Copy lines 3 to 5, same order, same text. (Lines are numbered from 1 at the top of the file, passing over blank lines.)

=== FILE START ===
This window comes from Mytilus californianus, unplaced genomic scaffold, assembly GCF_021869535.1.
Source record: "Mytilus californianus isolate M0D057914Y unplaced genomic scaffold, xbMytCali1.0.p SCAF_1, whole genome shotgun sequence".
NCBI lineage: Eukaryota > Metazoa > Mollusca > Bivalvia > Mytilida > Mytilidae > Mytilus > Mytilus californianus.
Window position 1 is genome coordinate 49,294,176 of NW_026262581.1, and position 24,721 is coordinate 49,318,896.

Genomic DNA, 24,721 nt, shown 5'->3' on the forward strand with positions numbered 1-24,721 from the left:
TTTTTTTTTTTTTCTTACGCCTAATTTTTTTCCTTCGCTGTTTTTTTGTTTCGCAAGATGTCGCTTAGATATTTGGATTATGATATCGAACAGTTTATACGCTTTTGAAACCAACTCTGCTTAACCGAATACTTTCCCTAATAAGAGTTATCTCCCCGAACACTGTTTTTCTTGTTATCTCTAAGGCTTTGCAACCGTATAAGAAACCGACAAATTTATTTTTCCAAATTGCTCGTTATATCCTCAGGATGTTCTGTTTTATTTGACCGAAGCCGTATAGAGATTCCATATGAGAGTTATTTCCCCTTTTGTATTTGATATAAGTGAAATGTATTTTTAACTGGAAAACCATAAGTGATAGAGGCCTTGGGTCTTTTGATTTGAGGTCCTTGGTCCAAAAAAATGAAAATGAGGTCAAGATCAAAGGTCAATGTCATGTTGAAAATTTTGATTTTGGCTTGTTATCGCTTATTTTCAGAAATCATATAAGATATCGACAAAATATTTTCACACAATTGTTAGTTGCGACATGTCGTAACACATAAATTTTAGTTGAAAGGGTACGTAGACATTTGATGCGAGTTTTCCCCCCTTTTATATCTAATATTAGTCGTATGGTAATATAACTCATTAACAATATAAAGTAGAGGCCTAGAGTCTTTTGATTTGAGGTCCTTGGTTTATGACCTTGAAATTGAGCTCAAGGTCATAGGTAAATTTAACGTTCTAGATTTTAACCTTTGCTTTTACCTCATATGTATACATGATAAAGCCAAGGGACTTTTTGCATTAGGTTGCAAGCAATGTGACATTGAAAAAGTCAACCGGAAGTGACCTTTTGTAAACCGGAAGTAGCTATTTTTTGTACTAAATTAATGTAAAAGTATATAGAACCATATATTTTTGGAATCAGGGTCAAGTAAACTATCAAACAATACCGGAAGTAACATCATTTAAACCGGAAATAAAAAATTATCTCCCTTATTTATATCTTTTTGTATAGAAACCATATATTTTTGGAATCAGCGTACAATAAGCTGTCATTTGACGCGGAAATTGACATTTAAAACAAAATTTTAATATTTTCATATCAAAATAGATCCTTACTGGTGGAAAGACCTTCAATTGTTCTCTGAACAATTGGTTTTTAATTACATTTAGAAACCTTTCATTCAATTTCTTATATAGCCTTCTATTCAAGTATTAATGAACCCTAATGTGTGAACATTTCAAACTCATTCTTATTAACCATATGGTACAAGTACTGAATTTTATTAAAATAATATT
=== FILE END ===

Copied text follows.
NCBI lineage: Eukaryota > Metazoa > Mollusca > Bivalvia > Mytilida > Mytilidae > Mytilus > Mytilus californianus.
Window position 1 is genome coordinate 49,294,176 of NW_026262581.1, and position 24,721 is coordinate 49,318,896.

Genomic DNA, 24,721 nt, shown 5'->3' on the forward strand with positions numbered 1-24,721 from the left: